The Secret Jewish History Of New Zealand
This is the first of a series of posts on the history and lives of Jews in New Zealand. Future pieces will detail the Jewish communities that function today in the country as well as the interactions between indigenous Māori and Jewish settlers.
Rumors swirled in Amsterdam in 1642 of “a large island in the Pacific, full of gold and inhabited by Jews.” The Dutch East India Company, by then a profitable colonialist organization, tasked sailor Abel Tasman with finding this island. Although Tasman and his crew succeeded in becoming the first Europeans to behold the shores of Aotearoa, in December of that same year, they were destined to fail in their search for gold and for Jews.
Indeed, although Polynesian explorers settled what they called Aotearoa around 1250 CE, and Europeans “discovered” the islands in 1642, it wasn’t until the early 1800s that Jews first arrived in New Zealand. Despite this, New Zealand has a rich Jewish history. Jews have played a major role in the creation and development of New Zealand – three have served as Prime Ministers, and early Jewish communities were instrumental to the settlement of the North Island by Europeans in the nineteenth century.
Joel Samuel Polack was among the first of these notable Jews, a trader and writer who settled first in Australia with his brother, and then moved on to New Zealand alone in 1831 at the ripe age of twenty-four. He was not the first Jew to visit New Zealand, but he was the first to live there for any significant stretch of time.
Polack was quick to learn Te Reo, the language of the indigenous Māori, and established tight bonds with a number of communities. In fact, Polack had much more success in this endeavor than the two groups of Christian missionaries – the Methodists and the Wesleyans – that had already set up shop in New Zealand, as the Māori people distrusted the churchmen but immediately saw the value in trade.
Historian Lazarus Goldman, the author of the 1958 History of the Jews of New Zealand, writes that the Māori communities “took a particular liking to Polack. He reciprocated. He respected their keen intelligence and enjoyed their sense of humor.” Unlike many of the Europeans visiting the shores of Aotearoa at that time, Polack treated his Māori compatriots like he would any other person.
Polack traded for flax, an abundant resource in New Zealand, and by 1833 had set up as a wholesale merchant in the Bay of Islands, the most heavily-settled region at the time. In 1837, however, Polack returned to England and wrote two books about his experiences, contributing a great deal of early knowledge to European studies of New Zealand.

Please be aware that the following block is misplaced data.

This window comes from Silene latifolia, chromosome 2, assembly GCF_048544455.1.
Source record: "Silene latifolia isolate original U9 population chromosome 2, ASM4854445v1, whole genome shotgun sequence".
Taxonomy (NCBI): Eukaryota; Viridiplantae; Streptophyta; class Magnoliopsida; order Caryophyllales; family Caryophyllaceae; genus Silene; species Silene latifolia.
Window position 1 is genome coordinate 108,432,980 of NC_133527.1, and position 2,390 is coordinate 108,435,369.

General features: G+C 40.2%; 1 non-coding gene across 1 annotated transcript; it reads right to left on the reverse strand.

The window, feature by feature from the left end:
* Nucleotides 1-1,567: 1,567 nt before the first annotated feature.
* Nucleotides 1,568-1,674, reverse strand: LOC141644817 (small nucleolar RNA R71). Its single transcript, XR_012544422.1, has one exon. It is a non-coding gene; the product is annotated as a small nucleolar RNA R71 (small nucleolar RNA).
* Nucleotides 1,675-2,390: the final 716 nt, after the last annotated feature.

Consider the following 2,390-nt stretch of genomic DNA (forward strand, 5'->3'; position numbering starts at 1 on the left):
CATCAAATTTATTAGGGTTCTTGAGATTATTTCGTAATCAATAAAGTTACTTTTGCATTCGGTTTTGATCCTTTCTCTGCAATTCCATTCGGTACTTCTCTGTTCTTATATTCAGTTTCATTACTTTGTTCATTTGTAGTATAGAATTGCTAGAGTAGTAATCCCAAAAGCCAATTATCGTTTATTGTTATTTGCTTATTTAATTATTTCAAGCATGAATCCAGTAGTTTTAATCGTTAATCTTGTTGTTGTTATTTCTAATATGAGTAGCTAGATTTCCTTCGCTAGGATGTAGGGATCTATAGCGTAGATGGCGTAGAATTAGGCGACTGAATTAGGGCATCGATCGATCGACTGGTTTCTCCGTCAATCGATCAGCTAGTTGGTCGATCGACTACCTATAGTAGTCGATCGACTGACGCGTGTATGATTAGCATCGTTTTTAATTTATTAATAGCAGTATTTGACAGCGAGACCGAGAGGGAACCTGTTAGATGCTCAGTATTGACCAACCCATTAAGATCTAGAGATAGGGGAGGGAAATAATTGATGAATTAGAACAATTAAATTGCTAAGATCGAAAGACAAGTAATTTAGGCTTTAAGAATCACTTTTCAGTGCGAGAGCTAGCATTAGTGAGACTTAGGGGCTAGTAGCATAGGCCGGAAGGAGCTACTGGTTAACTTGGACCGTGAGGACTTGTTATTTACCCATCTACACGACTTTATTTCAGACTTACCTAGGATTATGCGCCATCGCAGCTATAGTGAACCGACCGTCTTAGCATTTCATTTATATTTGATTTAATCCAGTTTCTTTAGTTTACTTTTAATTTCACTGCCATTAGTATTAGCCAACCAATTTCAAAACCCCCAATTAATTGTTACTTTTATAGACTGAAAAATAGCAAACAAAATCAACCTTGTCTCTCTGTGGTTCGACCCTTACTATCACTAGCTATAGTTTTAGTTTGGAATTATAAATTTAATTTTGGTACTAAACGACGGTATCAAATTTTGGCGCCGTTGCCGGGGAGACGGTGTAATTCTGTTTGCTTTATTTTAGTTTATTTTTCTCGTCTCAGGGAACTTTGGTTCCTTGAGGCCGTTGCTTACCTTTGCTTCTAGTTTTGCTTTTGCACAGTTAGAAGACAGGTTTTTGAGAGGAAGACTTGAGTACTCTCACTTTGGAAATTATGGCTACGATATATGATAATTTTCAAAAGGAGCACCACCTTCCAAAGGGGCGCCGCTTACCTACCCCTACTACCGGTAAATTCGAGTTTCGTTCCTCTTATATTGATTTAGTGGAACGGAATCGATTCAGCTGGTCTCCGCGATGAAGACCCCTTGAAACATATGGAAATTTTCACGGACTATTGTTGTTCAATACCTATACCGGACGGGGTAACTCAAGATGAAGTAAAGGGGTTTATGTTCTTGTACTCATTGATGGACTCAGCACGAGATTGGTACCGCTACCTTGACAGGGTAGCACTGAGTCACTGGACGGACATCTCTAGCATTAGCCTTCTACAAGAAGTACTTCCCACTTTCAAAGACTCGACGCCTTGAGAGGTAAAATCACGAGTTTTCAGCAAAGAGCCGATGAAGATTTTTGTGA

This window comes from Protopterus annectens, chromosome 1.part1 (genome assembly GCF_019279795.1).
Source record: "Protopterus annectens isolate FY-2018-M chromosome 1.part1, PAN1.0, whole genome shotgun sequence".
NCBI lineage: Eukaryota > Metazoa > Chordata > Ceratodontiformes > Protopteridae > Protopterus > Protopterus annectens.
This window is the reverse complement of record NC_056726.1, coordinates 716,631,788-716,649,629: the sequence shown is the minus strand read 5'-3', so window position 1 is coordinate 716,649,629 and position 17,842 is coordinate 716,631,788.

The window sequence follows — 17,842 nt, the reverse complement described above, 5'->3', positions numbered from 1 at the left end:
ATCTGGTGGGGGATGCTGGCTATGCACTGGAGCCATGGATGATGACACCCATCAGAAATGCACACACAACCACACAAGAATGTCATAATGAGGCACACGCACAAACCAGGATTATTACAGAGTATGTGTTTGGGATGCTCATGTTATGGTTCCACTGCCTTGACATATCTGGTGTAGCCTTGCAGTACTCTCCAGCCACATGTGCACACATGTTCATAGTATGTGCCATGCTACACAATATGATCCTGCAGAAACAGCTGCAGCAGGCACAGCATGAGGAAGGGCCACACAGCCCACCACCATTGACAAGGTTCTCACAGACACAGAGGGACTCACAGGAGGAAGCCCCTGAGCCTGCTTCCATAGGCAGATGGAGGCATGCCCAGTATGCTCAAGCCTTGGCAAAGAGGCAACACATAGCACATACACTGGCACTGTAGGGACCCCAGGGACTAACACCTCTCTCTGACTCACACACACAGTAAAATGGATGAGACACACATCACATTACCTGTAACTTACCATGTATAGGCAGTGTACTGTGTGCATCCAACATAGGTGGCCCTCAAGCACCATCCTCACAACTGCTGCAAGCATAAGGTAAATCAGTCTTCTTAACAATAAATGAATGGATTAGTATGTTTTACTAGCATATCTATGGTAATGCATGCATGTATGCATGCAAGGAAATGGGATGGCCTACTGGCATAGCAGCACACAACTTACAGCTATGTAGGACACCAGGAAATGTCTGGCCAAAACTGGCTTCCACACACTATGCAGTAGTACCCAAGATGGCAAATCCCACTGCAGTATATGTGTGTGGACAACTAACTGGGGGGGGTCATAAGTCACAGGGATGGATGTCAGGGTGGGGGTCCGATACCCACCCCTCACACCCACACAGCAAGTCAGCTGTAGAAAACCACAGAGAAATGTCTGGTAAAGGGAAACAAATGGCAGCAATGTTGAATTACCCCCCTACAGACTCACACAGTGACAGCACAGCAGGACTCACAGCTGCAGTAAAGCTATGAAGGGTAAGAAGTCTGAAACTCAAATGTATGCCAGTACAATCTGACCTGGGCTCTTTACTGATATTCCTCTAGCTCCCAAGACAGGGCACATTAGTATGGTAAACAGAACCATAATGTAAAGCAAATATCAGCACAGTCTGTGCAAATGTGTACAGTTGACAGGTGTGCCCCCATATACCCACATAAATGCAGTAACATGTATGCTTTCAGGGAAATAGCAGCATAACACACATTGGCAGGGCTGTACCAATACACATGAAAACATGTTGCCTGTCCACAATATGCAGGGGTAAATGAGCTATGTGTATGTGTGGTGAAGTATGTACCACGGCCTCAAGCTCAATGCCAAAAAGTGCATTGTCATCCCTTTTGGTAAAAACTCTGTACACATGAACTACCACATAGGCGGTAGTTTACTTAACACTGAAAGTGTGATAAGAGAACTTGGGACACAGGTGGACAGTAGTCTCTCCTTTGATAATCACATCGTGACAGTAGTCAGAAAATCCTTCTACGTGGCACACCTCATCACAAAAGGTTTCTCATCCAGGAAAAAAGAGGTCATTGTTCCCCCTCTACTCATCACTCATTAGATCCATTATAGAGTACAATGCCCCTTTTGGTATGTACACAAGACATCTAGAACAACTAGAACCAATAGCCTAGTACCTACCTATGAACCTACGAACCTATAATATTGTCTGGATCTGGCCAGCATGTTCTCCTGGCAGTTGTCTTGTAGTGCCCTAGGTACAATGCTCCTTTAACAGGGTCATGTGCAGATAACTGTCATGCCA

By this time, discussions had begun about the propriety of British annexation of the islands of New Zealand. Some argued that it was necessary to prevent the exploitation of Māori people by white settlers (and to beat the French to the punch), while others preferred to endow settlers with the right to self-determination. Polack found himself firmly in the former camp, and testified before an 1838 committee of Parliament to this.
The committee ultimately recommended annexation, but the opposition in Parliament was strong enough to keep the matter up in the air for a few years longer. In the meantime, a number of British merchants formed the New Zealand Company to colonize the land “whether the Government agreed to it or not.” Jewish stockholders in the company, including Sir Isaac Lyon Goldsmid, represent another example of early Jewish support for colonization.
A race then materialized for the span of about a year, in which the British government sent its agent William Hobson to New Zealand to formally colonize the nation while the New Zealand Company attempted to buy land and create a settlement before the onerous colonial bureaucracy could set in. An entire town, with thoroughfares and shops and parks, was planned out on a grid in London, although the New Zealand Company did not even know yet where they would build the place.
Numerous Jews bought sections of this town, including figures like Abraham Hort, Samuel Levy Basserman, and the Montefiore family, all of whom would become important individuals in the later development of New Zealand.
When the New Zealand Company’s fleet of ships, with seven hundred men and women aboard, finally landed at what was then Port Nicholson, on the south end of the North Island, they set to building their planned town. That Port later became Wellington, the capital of New Zealand. The hilliness of the country had not been anticipated by the English town planners, and this is often cited as one reason for Wellington’s twisted and windings roads and neighborhoods.
Wellington was not the only major spot of early Jewish settlement in New Zealand, however. Hobson, who arrived in New Zealand just hours after the New Zealand Company’s first ships reached Port Nicholson, refused to recognize the Company’s settlement as a legitimate enterprise. This was in part because it violated the terms of the British Crown’s agreement with Māori rangatira (chiefs), that only the Crown would buy land from the indigenous New Zealanders.
Hobson instead created a settlement on the Waitemata River, named it Auckland, and declared it the capital of British New Zealand. Among the traders who moved to help set up Auckland, seeing its supremacy over Wellington as a historical inevitability, were the Jewish Polack, David Nathan, and John I. Montefiore. All three declined to purchase land in the new settlement at first, deeming the prices to be too high. They were right – the Colonial Under-Secretary soon lowered the price of land.